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Ecclesiastes or Qoheleth is certainly the strangest book in the Bible. It not only has no relationship to Judaism but no relation to religion in the sense commonly accepted when the Bible was formed or now. Its language is an odd Hebrew full of words derived from Aramaic, several words which occur nowhere else, Phoenician influences and two loan words from Persian: pardes, “park,” the origin of our “paradise,” and pitgam, “decree,” which serve to date it later than the spread of the Persian Empire in the sixth century B.C. It has been said often enough that Ecclesiastes was influenced by Greek philosophy, by Heracleitus, the Sophists, the Stoics, Skeptics and Epicureans, which of course would date it, if they all influenced it at once, after the conquests of Alexander. No hint of the intensely sectarian Judaism which prevailed in all this time, from the priestly “seizure of power” in the days of Ezra and Nehemiah, down to the Scribes, Pharisees, Zealots, Saduccees, Essenes and the Qumran Sect at the beginning of the Christian era, not a vestige is to be found in the whole text of Qoheleth.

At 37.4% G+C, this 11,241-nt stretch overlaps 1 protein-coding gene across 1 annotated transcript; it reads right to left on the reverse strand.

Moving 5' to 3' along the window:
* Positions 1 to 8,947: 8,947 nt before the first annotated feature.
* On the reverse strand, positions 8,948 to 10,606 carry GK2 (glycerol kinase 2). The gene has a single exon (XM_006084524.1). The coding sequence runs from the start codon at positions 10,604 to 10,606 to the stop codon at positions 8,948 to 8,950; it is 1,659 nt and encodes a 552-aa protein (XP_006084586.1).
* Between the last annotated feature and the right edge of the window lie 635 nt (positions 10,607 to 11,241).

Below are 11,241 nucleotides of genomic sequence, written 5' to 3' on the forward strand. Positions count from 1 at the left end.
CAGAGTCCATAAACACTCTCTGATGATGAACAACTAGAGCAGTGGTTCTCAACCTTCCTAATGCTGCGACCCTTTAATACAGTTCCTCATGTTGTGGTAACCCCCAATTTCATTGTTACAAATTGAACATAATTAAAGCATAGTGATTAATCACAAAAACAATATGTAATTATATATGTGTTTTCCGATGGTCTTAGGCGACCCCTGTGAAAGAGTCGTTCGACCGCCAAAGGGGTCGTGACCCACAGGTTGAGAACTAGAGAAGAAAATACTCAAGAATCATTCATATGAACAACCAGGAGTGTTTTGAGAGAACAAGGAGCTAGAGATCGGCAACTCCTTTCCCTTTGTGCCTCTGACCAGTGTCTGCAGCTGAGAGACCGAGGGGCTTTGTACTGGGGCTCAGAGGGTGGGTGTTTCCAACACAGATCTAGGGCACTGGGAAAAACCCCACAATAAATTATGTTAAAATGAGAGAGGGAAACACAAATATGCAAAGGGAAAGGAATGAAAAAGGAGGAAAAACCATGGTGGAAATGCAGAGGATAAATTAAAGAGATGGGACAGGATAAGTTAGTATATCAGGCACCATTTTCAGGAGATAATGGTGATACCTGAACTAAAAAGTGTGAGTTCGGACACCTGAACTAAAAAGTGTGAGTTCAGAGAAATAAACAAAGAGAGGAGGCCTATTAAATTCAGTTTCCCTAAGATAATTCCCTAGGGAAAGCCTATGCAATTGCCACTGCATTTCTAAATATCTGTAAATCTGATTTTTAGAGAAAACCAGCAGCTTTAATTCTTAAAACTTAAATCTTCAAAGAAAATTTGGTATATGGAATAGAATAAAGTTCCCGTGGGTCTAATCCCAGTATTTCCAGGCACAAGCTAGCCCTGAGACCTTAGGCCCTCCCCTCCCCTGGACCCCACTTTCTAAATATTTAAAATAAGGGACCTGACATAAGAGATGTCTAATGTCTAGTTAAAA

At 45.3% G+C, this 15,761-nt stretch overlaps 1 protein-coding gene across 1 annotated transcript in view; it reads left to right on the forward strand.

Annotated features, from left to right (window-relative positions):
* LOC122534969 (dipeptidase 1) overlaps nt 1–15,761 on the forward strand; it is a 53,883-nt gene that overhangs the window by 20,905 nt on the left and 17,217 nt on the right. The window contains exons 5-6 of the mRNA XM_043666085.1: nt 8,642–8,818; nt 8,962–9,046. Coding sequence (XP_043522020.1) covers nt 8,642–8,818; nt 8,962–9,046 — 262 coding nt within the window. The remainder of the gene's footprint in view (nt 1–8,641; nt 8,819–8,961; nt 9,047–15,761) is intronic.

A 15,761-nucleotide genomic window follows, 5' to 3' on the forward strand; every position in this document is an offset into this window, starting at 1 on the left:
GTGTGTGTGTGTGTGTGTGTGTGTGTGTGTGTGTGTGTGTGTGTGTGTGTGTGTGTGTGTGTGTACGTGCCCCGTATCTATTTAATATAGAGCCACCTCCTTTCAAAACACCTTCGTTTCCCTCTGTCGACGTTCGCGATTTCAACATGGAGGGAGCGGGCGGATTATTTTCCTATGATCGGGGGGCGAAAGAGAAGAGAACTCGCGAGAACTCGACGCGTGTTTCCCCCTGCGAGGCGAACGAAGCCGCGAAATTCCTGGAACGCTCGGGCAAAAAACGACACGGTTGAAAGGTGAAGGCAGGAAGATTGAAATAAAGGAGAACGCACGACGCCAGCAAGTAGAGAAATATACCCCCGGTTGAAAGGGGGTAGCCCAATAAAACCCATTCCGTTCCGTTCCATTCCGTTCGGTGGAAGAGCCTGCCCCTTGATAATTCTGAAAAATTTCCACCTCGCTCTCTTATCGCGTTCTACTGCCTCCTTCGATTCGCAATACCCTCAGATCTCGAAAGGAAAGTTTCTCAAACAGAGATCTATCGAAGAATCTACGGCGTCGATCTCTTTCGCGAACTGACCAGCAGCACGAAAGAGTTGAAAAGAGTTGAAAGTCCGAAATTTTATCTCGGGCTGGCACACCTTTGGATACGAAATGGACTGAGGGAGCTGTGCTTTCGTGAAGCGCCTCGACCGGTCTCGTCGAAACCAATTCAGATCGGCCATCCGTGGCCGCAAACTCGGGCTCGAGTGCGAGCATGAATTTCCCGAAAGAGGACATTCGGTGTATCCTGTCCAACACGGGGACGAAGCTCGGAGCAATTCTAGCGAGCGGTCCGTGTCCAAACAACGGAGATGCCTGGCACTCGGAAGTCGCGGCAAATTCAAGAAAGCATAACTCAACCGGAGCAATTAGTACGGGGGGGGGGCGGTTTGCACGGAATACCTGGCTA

Most of the Wisdom literature of the Bible shares this international and religiously ambiguous character, whatever its date. The Hymn to Wisdom in Proverbs, the Book of Job, certain of the Psalms, the Hymn to Wisdom in the Wisdom of Solomon in the Apocrypha, as well as The Song of Songs and tales like Esther, Ruth, Tobit, Jonah and Judith, that have been more or less Judaized in their final form, are survivals of a Near Eastern ecumenical literature shared by all the peoples of the Fertile Crescent and created by what comes close to being an international community of intellectuals. The significant relationship between Qoheleth and Greek philosophy is the reverse of that commonly accepted. The early nature philosophies of Greece flourished in Ionia, now an integral part of Turkey, in Greek cities that were neighbors of Semitic towns whose ruins, like Ras Shamra where the Ugaritic texts were discovered, are now yielding up literary and religious documents which illuminate the whole dim field of human speculation on man’s ultimate problems in the days before philosophy. The Egyptian Memphite Theology with its Logos doctrine and “great chain of being,” and the collections of Sumerian and Egyptian skeptical aphorisms on the puzzle of existence go back to the very beginning of history. Qoheleth is almost certainly late, but books of this sort were being written soon after writing itself was invented. Men in the three great river valleys had discovered the existential dilemma, the absurdity of the human situation, before they discovered the use of bronze.